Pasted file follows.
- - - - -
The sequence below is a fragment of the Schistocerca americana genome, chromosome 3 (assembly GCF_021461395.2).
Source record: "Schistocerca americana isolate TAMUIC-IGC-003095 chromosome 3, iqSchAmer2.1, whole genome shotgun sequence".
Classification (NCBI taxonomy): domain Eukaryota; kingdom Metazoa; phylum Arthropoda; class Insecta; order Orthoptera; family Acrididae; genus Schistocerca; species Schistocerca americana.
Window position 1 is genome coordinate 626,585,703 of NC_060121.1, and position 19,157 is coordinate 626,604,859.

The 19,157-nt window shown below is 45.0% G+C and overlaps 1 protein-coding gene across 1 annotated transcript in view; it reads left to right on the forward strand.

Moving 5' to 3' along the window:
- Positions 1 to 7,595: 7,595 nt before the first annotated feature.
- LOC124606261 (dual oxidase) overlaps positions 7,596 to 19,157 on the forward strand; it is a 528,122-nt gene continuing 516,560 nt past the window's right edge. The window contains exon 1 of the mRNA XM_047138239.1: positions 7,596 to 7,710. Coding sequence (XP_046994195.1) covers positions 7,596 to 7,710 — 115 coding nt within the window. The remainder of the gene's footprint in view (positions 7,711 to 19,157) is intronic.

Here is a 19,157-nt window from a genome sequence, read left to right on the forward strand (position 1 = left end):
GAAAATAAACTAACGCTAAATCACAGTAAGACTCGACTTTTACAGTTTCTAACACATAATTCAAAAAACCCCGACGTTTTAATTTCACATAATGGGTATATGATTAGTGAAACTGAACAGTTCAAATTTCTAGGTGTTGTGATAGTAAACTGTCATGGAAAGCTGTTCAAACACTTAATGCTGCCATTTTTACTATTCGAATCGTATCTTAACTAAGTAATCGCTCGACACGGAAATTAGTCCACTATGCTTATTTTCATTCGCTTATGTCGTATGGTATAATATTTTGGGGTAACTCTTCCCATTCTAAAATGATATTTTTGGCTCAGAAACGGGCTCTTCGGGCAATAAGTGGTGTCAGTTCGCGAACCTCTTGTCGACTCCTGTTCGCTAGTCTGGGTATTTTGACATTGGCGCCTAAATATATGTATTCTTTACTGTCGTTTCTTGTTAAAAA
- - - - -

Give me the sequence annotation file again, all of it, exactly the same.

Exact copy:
The sequence below is a fragment of the Schistocerca americana genome, chromosome 3 (assembly GCF_021461395.2).
Source record: "Schistocerca americana isolate TAMUIC-IGC-003095 chromosome 3, iqSchAmer2.1, whole genome shotgun sequence".
Classification (NCBI taxonomy): domain Eukaryota; kingdom Metazoa; phylum Arthropoda; class Insecta; order Orthoptera; family Acrididae; genus Schistocerca; species Schistocerca americana.
Window position 1 is genome coordinate 626,585,703 of NC_060121.1, and position 19,157 is coordinate 626,604,859.

The 19,157-nt window shown below is 45.0% G+C and overlaps 1 protein-coding gene across 1 annotated transcript in view; it reads left to right on the forward strand.

Moving 5' to 3' along the window:
- Positions 1 to 7,595: 7,595 nt before the first annotated feature.
- LOC124606261 (dual oxidase) overlaps positions 7,596 to 19,157 on the forward strand; it is a 528,122-nt gene continuing 516,560 nt past the window's right edge. The window contains exon 1 of the mRNA XM_047138239.1: positions 7,596 to 7,710. Coding sequence (XP_046994195.1) covers positions 7,596 to 7,710 — 115 coding nt within the window. The remainder of the gene's footprint in view (positions 7,711 to 19,157) is intronic.

Here is a 19,157-nt window from a genome sequence, read left to right on the forward strand (position 1 = left end):
GAAAATAAACTAACGCTAAATCACAGTAAGACTCGACTTTTACAGTTTCTAACACATAATTCAAAAAACCCCGACGTTTTAATTTCACATAATGGGTATATGATTAGTGAAACTGAACAGTTCAAATTTCTAGGTGTTGTGATAGTAAACTGTCATGGAAAGCTGTTCAAACACTTAATGCTGCCATTTTTACTATTCGAATCGTATCTTAACTAAGTAATCGCTCGACACGGAAATTAGTCCACTATGCTTATTTTCATTCGCTTATGTCGTATGGTATAATATTTTGGGGTAACTCTTCCCATTCTAAAATGATATTTTTGGCTCAGAAACGGGCTCTTCGGGCAATAAGTGGTGTCAGTTCGCGAACCTCTTGTCGACTCCTGTTCGCTAGTCTGGGTATTTTGACATTGGCGCCTAAATATATGTATTCTTTACTGTCGTTTCTTGTTAAAAA